Diary of a hypochondriac


During breakfast, I am surprised to be addressed directly by my wife. "Look at this," she says, pointing to a page in the Telegraph. "That mobile I bought you for your birthday last year, it's top of this league table. Isn't that good?" Yes, I say, but what precisely has it won? She doesn't reply, and only when she moves on to the Mail do I get the chance to check. The Ericsson T28 is top of the mobiles, I read, for radiation emitted.


Today a gradual change - a strange sense of disorientation and remoteness - is more noticeable, while the short-term memory is appalling. I have ascribed this to the aggregated effects of drink and age, but I'm not so sure. When a professor from Charing Cross hospital, a charming man whom we met once in the summer, rings to ask us to a party, I try to pick his brains. But he says it isn't his field.


Thumpy eyes, taut scalp, sensitised sinews, stiff neck . . . I am struck by the familiar symptoms of some nameless viruses, and midway through walking the dog I am too fatigued to continue. I call the Grove clinic on the mobile. Although things are running smoothly there, and I am kept waiting barely 10 minutes, by the time the receptionist asks me what the problem is, I have forgotten why I rang in the first place.


The virus worsens, and I lie beneath a blanket on the sofa, doing what Rebecca calls my "Elizabeth Barrett Browning wan consumptive number". Yet for all the sharpness of her tongue, my wife is astoundingly attentive. She calls 11 times from her office for a bulletin - each time, perplexingly, on my mobile. When it rings for a 12th time shortly after noon, it is my physician, Sarah Jarvis. "Ah, doctor, thanks for calling back," I say, but she replies that I never called in the first place. The doctor chats away for ages before muttering something about wanting to contact someone called Penny but ringing the wrong number - and when I ask if she knows where I might come by a second-hand geiger counter, she hurriedly takes her leave.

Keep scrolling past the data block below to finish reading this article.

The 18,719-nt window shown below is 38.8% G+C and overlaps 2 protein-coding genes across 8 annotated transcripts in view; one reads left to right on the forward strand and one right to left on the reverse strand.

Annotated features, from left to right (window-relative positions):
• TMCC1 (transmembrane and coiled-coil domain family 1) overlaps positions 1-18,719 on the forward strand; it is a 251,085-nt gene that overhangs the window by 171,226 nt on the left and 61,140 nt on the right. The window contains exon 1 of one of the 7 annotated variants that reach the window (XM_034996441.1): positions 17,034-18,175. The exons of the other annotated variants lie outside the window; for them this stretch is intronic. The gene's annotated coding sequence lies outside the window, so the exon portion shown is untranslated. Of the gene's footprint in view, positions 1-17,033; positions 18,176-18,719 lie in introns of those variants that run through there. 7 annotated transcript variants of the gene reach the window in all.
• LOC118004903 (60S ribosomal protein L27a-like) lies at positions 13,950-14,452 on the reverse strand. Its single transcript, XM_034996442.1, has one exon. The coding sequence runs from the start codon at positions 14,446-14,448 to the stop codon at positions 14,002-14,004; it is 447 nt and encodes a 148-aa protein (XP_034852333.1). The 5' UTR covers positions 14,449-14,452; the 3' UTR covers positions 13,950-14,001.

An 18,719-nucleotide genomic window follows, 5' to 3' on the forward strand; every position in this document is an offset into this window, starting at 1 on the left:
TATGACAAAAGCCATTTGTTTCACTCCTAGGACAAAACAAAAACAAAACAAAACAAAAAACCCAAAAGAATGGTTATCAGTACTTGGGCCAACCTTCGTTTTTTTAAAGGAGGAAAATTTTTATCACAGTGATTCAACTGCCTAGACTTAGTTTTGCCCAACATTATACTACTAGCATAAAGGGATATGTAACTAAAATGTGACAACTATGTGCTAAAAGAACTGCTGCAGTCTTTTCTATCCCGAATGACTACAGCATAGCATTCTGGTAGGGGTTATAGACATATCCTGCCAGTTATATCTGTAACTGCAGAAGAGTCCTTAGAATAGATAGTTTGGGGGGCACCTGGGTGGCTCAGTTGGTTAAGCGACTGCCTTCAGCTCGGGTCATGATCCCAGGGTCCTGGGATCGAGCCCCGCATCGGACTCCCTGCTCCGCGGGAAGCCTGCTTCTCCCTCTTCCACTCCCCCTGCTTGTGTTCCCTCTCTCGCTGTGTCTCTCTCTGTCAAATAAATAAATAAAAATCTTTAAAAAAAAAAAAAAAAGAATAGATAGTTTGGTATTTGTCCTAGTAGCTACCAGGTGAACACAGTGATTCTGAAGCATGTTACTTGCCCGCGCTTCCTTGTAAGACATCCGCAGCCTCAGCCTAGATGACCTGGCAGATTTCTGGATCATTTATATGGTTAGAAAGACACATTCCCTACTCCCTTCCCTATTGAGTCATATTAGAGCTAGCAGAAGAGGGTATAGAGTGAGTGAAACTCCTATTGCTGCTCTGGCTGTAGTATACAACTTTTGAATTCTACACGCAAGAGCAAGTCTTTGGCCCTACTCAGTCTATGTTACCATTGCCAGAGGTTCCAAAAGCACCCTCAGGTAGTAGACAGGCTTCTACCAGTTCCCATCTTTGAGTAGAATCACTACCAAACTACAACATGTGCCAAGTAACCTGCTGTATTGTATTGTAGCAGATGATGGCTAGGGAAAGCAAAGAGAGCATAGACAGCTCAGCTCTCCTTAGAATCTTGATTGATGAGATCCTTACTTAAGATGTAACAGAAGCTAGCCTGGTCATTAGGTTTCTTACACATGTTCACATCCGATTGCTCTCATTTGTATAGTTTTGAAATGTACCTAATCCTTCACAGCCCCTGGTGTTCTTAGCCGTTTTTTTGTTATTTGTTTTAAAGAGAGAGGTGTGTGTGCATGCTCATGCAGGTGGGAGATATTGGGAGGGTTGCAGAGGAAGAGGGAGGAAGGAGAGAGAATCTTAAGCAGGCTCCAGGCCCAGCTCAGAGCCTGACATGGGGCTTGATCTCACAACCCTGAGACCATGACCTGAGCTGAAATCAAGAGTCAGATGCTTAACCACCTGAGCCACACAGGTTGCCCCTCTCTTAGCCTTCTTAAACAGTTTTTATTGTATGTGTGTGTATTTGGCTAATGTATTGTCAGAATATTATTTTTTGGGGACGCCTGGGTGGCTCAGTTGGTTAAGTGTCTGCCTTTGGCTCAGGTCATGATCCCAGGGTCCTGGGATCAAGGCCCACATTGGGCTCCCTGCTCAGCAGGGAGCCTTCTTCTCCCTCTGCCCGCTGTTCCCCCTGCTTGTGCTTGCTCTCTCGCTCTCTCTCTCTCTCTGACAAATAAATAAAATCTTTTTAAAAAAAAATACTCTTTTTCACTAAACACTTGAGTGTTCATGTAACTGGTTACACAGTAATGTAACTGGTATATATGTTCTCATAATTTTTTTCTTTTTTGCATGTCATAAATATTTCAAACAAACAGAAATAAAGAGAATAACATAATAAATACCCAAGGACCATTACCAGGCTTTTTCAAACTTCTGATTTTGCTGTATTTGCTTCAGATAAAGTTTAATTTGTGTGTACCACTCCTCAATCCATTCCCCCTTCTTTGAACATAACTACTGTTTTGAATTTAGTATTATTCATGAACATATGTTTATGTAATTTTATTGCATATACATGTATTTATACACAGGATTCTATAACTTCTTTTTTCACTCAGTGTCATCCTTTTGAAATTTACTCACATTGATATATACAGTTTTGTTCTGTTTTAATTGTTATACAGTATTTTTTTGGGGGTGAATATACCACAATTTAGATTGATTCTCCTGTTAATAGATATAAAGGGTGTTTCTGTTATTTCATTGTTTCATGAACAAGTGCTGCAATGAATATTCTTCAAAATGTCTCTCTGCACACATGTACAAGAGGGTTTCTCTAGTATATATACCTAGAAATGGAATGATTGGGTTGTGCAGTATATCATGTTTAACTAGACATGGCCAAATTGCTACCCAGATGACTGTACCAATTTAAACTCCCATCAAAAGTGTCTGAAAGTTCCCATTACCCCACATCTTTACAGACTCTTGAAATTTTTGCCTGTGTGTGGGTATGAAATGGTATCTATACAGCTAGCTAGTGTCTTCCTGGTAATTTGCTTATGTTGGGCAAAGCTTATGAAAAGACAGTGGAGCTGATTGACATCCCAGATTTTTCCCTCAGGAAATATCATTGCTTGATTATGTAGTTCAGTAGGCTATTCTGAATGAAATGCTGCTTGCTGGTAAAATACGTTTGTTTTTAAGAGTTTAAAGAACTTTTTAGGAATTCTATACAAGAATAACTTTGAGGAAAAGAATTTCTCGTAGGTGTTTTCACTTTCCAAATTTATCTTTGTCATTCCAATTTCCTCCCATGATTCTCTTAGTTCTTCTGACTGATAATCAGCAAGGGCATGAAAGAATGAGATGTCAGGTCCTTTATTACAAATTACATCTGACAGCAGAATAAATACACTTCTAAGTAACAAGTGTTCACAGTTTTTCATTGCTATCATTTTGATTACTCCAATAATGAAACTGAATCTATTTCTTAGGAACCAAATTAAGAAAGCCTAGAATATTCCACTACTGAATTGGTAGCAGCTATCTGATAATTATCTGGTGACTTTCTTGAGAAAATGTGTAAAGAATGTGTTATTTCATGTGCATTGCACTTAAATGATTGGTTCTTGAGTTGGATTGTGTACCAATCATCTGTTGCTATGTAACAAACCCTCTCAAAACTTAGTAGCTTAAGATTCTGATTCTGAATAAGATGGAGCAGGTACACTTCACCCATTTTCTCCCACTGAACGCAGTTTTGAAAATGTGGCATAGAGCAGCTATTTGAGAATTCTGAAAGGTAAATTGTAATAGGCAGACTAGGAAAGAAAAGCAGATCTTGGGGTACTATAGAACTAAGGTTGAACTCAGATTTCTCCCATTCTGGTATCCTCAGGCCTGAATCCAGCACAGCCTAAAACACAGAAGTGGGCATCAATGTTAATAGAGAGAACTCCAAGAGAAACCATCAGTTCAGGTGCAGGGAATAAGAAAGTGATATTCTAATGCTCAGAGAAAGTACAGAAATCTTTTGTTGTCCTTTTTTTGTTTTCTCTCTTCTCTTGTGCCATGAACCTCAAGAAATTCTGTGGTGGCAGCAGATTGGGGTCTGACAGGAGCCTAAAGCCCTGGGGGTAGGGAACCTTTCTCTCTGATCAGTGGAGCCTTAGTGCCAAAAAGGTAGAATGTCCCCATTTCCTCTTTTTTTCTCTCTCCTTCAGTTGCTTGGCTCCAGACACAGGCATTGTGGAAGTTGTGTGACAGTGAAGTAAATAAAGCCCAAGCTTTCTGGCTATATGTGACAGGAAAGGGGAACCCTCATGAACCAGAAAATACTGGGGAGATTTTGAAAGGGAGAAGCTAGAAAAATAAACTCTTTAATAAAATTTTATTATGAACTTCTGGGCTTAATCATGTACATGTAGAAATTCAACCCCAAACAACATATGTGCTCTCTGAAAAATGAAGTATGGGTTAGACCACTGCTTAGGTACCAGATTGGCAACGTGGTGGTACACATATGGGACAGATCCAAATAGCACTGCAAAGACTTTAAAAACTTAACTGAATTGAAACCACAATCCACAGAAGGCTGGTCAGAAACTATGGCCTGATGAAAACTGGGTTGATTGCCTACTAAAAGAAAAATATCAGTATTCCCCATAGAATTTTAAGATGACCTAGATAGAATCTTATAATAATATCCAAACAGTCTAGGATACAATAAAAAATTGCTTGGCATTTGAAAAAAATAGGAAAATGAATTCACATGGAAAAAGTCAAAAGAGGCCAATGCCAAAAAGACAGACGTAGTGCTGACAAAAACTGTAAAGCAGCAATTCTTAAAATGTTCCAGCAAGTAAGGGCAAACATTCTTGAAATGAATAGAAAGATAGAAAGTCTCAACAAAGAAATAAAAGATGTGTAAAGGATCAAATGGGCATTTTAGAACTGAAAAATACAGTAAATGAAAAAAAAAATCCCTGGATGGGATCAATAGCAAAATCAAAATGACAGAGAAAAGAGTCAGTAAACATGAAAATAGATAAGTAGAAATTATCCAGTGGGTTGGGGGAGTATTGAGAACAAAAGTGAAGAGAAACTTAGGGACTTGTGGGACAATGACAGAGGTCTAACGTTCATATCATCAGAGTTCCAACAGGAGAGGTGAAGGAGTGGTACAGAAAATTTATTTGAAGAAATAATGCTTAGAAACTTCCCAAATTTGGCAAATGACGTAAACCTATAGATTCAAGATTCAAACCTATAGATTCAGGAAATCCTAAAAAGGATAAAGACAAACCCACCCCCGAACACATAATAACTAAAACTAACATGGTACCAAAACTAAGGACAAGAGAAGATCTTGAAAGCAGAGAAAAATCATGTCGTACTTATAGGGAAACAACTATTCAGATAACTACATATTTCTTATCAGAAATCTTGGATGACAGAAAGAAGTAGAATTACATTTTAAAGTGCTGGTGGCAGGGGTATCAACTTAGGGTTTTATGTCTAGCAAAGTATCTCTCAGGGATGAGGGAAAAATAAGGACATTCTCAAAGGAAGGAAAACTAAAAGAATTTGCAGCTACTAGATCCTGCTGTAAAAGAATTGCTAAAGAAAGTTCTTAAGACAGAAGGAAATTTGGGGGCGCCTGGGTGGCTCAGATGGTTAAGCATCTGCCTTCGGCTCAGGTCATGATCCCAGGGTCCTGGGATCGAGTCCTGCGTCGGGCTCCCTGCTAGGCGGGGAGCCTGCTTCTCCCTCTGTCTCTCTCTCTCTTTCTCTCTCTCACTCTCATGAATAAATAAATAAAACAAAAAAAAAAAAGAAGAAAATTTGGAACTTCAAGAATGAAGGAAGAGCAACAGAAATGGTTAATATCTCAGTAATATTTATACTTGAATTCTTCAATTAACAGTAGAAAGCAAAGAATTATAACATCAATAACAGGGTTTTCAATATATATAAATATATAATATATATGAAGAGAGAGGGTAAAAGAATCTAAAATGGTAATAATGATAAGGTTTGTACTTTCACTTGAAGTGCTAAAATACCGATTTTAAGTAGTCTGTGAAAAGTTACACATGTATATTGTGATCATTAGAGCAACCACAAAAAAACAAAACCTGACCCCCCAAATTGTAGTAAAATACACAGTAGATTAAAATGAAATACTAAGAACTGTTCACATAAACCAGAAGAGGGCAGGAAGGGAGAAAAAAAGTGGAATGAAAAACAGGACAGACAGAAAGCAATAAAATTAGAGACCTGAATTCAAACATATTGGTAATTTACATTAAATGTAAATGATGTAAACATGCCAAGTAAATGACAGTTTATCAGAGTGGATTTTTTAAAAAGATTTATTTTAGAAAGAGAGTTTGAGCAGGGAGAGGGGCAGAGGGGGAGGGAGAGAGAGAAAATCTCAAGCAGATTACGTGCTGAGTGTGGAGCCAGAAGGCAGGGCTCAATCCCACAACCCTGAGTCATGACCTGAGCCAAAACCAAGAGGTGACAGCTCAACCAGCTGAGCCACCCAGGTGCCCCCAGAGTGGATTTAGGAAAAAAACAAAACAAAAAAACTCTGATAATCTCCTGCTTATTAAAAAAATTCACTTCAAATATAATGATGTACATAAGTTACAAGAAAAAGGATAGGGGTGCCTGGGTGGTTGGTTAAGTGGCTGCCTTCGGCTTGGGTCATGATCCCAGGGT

A friend who keeps me in touch with cybermedicine emails recom mending an "ask the doctor" feature at AmericasDoctor.com. Although baffled by the home page, I manage to register to be kept up to date with major cancer and cardiac developments. Or so I think. Two hours later, a confirmatory email arrives, thanking me for volunteering and asking me to "ensure you arrive at the University of Wisconsin medical centre promptly by 9.30am on January 27, when the female stress incontinence clinical trial will begin."


Awake feeling dazed and distressed having passed a troubled night. In the dream, my Ericsson T28 goes missing and Rebecca promises to replace it. "Let's go and get the new one now, for your Christmas present," she says. The next I know, we are landing on the Sellafield helipad, where a white-coated Dr Jarvis greets us. "Hurry," she yells over the whirring of blades, "they've only got one Depleted Uranium phone, with WAP and text messaging, left in the shop." Hurriedly, Rebecca pays for the phone. When, within moments of calling the speaking clock, I notice a third eye in the middle of my forehead, I awake.


Another troubled night, then a fretful day. Something is plaguing me, and has been for some time, but not until night do I work out what. "Of course, it's that nice professor," I yelp over the Indian takeaway. Rebecca eyes a forkful of Bombay aloo quizzically and asks me to expand. "The professor who asked us to his party . . . don't you think it's odd?" "Why?" "No one ever asks us to a party. Obviously someone's asked him to lure me over so he can examine me. It's a brain tumour, isn't it?" Rebecca snaps a poppadom in two."Remind me," she says, "what exactly he's a professor of?" "I told you before," I snap back, "gynaecology." Finishing her chicken korma, she replaces her cutlery and leaves the room.

Thanks to guardian.co.uk who have provided this article. View the original here.


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